SUVs are the way ahead and have been for some time; similarly, EVs are powering forward and will become more and more available over the coming years.
The Mazda MX-30 makes absolute sense. But does it make enough sense for anyone exploring the electric scene?
So called ‘range anxiety’, when the driver is worried whether or not the car can be re-charged before the journey comes to an untimely end, is what the industry is grappling with. The MX-30’s range is about 125 miles. On that basis, it is perhaps not the right EV for some, even if Mazda says that drivers’ average daily mileage is only 26.
For many drivers with the correct driving requirements, it can make a perfect solution to an electric car; why not?
The MX-30 can be charged from only 20% full up to 80% in thirty-five minutes and can take another such charge reasonably soon after. A full charge takes around five hours.
Mazda’s policy is to keep the weight down. The battery pack in this car weighs 310 kg. A combination of this relatively lightweight (and a total kerb weight of 1645 kg) and Mazda’s ‘Electric G-Vectoring Control Plus’ that does clever things to the front wheels when they are under cornering load, the car handles nicely and, all-in-all is fun to drive.
First of all, there is the silence as you head off; then a pleasant gentle whirring sound as the car accelerates and then the quiet ambience that EVs have. The MX-30 develops 145 PS.
EV acceleration is impressive, as it is so easy and unfussed. Zero to 62 mph takes 9.7 seconds. The top speed is a rather strict 87 mph (we don’t need even that, do we?).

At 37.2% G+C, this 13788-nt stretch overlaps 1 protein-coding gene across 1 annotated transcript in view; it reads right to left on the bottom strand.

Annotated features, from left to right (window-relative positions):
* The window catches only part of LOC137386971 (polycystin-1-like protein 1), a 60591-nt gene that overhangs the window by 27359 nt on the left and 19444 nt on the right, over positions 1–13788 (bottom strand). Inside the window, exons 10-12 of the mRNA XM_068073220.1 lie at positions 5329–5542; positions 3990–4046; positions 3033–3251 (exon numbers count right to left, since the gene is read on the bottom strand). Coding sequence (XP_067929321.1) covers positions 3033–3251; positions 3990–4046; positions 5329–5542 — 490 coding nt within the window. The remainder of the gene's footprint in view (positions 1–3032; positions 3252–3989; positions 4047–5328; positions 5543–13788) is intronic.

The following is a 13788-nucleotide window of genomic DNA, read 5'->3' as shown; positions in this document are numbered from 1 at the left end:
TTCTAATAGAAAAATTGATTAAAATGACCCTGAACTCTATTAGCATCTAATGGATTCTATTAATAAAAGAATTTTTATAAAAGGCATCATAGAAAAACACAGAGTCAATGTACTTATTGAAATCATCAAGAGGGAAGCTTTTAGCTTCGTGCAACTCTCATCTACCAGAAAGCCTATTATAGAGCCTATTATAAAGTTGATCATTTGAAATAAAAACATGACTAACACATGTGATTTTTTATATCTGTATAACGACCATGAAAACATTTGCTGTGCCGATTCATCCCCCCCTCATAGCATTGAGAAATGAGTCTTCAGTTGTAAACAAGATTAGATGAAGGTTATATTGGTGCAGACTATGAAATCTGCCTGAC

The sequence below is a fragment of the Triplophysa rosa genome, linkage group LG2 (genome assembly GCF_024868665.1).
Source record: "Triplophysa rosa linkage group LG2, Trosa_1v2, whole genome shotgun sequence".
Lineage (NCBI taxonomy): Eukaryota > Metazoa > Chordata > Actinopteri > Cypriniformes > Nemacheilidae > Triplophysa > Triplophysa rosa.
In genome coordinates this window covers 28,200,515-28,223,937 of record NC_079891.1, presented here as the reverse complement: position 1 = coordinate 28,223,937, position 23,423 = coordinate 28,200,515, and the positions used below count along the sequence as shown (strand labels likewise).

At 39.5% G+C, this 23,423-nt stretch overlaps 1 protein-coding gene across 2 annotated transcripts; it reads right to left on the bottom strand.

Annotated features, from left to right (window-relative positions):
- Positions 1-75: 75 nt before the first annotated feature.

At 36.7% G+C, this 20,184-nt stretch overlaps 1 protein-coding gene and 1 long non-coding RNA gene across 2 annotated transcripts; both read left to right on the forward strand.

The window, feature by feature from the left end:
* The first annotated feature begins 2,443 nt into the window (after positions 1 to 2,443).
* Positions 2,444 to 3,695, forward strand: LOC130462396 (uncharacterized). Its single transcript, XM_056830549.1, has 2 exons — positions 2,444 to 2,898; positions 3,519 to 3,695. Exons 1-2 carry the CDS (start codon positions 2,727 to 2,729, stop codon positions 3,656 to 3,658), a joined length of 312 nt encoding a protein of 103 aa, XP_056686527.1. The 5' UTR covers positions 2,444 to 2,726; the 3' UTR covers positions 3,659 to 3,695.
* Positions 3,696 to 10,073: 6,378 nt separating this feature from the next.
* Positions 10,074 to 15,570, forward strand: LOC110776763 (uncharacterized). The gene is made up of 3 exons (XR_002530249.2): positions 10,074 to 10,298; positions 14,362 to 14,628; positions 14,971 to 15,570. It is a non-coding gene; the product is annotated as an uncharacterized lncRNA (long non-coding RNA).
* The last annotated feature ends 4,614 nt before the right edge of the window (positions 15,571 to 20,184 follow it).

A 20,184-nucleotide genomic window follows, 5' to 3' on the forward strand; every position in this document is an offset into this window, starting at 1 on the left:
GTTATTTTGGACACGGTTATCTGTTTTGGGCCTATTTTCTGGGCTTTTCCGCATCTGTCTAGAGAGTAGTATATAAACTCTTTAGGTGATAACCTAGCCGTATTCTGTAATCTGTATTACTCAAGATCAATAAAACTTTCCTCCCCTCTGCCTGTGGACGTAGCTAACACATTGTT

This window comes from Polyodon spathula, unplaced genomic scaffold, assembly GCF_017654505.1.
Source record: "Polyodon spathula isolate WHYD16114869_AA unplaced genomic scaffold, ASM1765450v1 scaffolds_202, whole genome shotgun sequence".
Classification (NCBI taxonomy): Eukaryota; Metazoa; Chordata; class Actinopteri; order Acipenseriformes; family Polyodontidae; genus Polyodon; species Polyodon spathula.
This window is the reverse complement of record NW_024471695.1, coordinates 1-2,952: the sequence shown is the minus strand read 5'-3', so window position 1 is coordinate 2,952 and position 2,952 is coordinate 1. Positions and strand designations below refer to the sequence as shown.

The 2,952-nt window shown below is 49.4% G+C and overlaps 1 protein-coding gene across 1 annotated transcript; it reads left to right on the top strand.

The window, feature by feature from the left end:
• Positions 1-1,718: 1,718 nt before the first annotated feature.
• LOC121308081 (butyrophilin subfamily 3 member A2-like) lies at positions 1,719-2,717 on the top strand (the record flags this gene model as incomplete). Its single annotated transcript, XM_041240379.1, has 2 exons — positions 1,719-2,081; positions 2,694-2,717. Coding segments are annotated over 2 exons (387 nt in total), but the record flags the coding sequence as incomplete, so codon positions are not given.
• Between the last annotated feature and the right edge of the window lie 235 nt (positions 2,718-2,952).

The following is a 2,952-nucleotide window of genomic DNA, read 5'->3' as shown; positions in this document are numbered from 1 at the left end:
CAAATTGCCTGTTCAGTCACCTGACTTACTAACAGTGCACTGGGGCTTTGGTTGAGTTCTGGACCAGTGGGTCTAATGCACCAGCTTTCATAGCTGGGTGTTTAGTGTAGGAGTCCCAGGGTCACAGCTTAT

The car could hardly be easier to drive and was well-tested and totally at home in a variety of traffic and road types on the test route.
The interior is bright, smart and comfortable. An interesting feature of the car is the ‘freestyle’ doors. The front doors open in the traditional forward-hinged way, while the back doors are hinged at the rear; there is no b-pillar as such, it being incorporated into the rear door, thus allowing a wide access space to the back so people can get in and out easily.
There is reasonable space for adults in the back, with good headroom and the front seats can be moved backwards and forwards electrically from the back seat to enable access further.
Electric cars are all about the environment and the reduction of carbon emissions. Once built, they are clean. The materials and construction are where cars like this can only hold their hand half up. But Mazda shows its commitment in saying that smaller motors with lighter batteries really help in this respect…and there are little touches around the car that underline this, like trim made from re-cycled cork bottle stoppers.
The Mazda MX-30s is available in three versions starting at £28,545 and topping what will be the best-seller, the GT Sport Tech, £32,845. But knock £3000 of those thanks to the government grant, plus Mazda is throwing in a free home wall-charger, but only with orders placed before the end of March 2021.
Overall that’s a pretty great deal for more than a pretty exciting electric car… that’s also, with its selection of dual colour schemes, that make it very attractive.
Tom Scanlan has written for a wide variety of magazines and newspapers, particularly the Reading Evening Post for ten years, having got into motoring journalism in 1973 via the somewhat unlikely back door of the British Forces Broadcasting Service. BFBS produced a weekly radio motoring show for the services overseas and Tom produced it, as well as interviewing experts and eventually reporting on cars.
He is into classic cars and has owned Porsche, Ferrari, pre-war Alvis and Rileys and currently owns his fifth old Alfa Romeo, a 1984 GTV 2.0.
In his spare time, Tom is a professional cricket coach.
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